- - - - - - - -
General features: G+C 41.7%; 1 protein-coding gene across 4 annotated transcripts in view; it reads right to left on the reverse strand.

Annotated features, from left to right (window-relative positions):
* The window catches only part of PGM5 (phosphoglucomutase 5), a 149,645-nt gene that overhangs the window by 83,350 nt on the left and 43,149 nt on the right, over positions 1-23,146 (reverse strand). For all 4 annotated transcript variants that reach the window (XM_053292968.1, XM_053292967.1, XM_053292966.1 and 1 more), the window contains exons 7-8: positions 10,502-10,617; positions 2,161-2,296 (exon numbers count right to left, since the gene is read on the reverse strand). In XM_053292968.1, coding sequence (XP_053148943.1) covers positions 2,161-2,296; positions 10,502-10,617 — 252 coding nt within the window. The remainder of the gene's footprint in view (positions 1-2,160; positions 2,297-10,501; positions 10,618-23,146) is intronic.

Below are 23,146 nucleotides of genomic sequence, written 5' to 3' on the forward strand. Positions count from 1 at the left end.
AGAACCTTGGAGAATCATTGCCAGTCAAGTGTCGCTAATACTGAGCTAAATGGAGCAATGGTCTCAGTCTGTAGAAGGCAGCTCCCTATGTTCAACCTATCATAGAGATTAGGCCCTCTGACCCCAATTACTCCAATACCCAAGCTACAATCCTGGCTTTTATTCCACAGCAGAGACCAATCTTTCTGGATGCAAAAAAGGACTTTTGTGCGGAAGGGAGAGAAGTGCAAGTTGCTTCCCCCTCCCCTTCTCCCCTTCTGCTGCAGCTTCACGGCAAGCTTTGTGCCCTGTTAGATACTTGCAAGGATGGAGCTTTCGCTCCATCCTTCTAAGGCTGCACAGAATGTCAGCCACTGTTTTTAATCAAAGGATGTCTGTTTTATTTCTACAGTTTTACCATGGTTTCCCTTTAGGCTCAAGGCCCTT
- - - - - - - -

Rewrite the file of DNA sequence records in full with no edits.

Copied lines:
General features: G+C 41.7%; 1 protein-coding gene across 4 annotated transcripts in view; it reads right to left on the reverse strand.

Annotated features, from left to right (window-relative positions):
* The window catches only part of PGM5 (phosphoglucomutase 5), a 149,645-nt gene that overhangs the window by 83,350 nt on the left and 43,149 nt on the right, over positions 1-23,146 (reverse strand). For all 4 annotated transcript variants that reach the window (XM_053292968.1, XM_053292967.1, XM_053292966.1 and 1 more), the window contains exons 7-8: positions 10,502-10,617; positions 2,161-2,296 (exon numbers count right to left, since the gene is read on the reverse strand). In XM_053292968.1, coding sequence (XP_053148943.1) covers positions 2,161-2,296; positions 10,502-10,617 — 252 coding nt within the window. The remainder of the gene's footprint in view (positions 1-2,160; positions 2,297-10,501; positions 10,618-23,146) is intronic.

Below are 23,146 nucleotides of genomic sequence, written 5' to 3' on the forward strand. Positions count from 1 at the left end.
AGAACCTTGGAGAATCATTGCCAGTCAAGTGTCGCTAATACTGAGCTAAATGGAGCAATGGTCTCAGTCTGTAGAAGGCAGCTCCCTATGTTCAACCTATCATAGAGATTAGGCCCTCTGACCCCAATTACTCCAATACCCAAGCTACAATCCTGGCTTTTATTCCACAGCAGAGACCAATCTTTCTGGATGCAAAAAAGGACTTTTGTGCGGAAGGGAGAGAAGTGCAAGTTGCTTCCCCCTCCCCTTCTCCCCTTCTGCTGCAGCTTCACGGCAAGCTTTGTGCCCTGTTAGATACTTGCAAGGATGGAGCTTTCGCTCCATCCTTCTAAGGCTGCACAGAATGTCAGCCACTGTTTTTAATCAAAGGATGTCTGTTTTATTTCTACAGTTTTACCATGGTTTCCCTTTAGGCTCAAGGCCCTT